The pro-Russian sympathies among the Belarusians are also not unconditional.
Russia does not have sufficient political infrastructure within Belarus to place pressure on Lukashenko or to remove him from office. Belarus has no pro-Russian opposition, no military bases, no single area with a high concentration of Russian or particularly pro-Russian populations that feel discriminated against by Minsk. So far, the discourse about Russian agents in the Belarusian security forces has comprised more of conspiracy theories than any kind of concrete evidence.
The conspiracy theorists point out that a large number of Belarusian generals and senior members of the intelligence services studied at Russian military academies in their youth. But this would hardly make it worth writing off a lengthy career in an independent government, including the privileges associated with that career, and facing the risks that unsanctioned links with the Kremlin entail. Russia’s capacity for any kind of plotting in this environment is limited by the fact that there’s constant mutual surveillance among the Belarusian law enforcement agencies.
Belarussians don't want to choose between the West and Russia
Another weak point that the alarmists like to draw attention to is the a high degree of pro-Russian sentiment in Belarus. And, to a certain extent, they’re right. According to the public opinion polls, as many as two-thirds of the Belarusian population support the Russian narrative when it comes to conflict with the West and with Ukraine. Depending on how the question is phrased, only around 15 to 20 per cent express their support for European integration. That’s not only because of two centuries of common history and cultural affinity between the Belarusian and Russian people. It’s also a result of the large-scale Russian propaganda campaign since the conflict in Ukraine.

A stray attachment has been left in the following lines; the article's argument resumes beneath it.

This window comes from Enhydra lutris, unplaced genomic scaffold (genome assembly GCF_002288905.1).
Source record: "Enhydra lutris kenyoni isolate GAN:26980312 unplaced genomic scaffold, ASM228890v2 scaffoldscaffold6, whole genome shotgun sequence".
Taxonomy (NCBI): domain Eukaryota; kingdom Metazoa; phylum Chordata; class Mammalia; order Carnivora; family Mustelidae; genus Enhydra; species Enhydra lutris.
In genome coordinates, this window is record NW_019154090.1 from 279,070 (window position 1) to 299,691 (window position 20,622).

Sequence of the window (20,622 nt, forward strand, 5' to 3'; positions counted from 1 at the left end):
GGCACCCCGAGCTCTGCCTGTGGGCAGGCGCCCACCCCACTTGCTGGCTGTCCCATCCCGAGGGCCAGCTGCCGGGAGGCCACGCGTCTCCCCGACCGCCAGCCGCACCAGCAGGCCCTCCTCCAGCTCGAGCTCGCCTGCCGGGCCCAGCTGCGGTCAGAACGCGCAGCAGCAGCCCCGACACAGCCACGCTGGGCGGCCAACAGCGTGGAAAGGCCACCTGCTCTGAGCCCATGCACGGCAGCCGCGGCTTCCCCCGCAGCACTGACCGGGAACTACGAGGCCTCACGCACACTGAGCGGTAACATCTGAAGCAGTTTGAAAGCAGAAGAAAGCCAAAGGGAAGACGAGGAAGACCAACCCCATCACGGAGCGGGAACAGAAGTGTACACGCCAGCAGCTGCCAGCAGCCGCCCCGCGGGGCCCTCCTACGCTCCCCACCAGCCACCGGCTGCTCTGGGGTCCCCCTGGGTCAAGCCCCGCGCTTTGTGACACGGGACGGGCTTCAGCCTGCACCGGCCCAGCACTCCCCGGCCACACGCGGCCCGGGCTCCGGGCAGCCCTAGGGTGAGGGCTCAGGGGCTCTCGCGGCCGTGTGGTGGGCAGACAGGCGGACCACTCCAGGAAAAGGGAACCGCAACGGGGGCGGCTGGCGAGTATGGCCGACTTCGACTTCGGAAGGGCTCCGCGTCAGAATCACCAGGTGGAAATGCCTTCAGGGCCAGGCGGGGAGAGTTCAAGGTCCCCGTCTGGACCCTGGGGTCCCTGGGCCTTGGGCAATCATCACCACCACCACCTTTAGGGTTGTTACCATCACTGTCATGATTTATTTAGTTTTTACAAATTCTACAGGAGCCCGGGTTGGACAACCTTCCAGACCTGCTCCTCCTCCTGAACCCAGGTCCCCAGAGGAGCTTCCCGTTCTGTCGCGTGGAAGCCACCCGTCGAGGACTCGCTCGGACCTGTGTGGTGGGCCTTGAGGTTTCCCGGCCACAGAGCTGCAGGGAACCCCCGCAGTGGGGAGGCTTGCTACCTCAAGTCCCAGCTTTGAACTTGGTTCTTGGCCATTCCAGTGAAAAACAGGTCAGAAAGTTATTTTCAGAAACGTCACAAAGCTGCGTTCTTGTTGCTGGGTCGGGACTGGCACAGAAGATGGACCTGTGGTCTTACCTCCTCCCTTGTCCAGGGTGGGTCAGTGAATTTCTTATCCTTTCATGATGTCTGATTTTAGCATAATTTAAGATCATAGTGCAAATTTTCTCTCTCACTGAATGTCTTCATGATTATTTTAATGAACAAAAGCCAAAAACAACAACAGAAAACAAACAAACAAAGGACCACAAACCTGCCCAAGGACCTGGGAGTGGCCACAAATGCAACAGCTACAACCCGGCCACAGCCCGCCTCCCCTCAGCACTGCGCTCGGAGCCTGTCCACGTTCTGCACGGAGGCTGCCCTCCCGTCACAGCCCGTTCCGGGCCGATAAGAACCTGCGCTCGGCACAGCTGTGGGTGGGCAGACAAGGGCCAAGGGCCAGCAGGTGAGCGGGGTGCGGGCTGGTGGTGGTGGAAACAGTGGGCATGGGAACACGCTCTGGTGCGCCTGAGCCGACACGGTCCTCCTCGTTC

Despite this, the percentage of Belarusians in support of Russian annexation or the creation of a closer union than currently exists has remained constant at no more than 10-15 per cent. These ‘Russophiles’ are not concentrated in any specific region of Belarus, they are (like the vast majority of Belarusian society) not politically active, and they don’t feel oppressed by the government – something Russia could have exploited in a scenario akin to the Donbass situation.
The pro-Russian sympathies among the Belarusians are also not unconditional. Opinion polls tend to feature a binary choice of ‘Russia or Europe.’ However, once sociologists add the option of neutrality or equally good relations with the East and the West, 60 per cent of respondents are automatically in favour, leaving no more than 25 per cent supporting integration with Russia. Belarusians are comfortable with the level of alliance with Russia. Very few are willing to sacrifice the advantages the relationship gives them, such as freedom of movement to and economic links with Russia.
However, the vast majority have got used to their country’s independence and would not be willing to lose it. All of this implies that nobody, including the decision-makers in Moscow, is able to predict the likelihood or extent of mass Belarusian resistance to Russia’s attempt at annexation.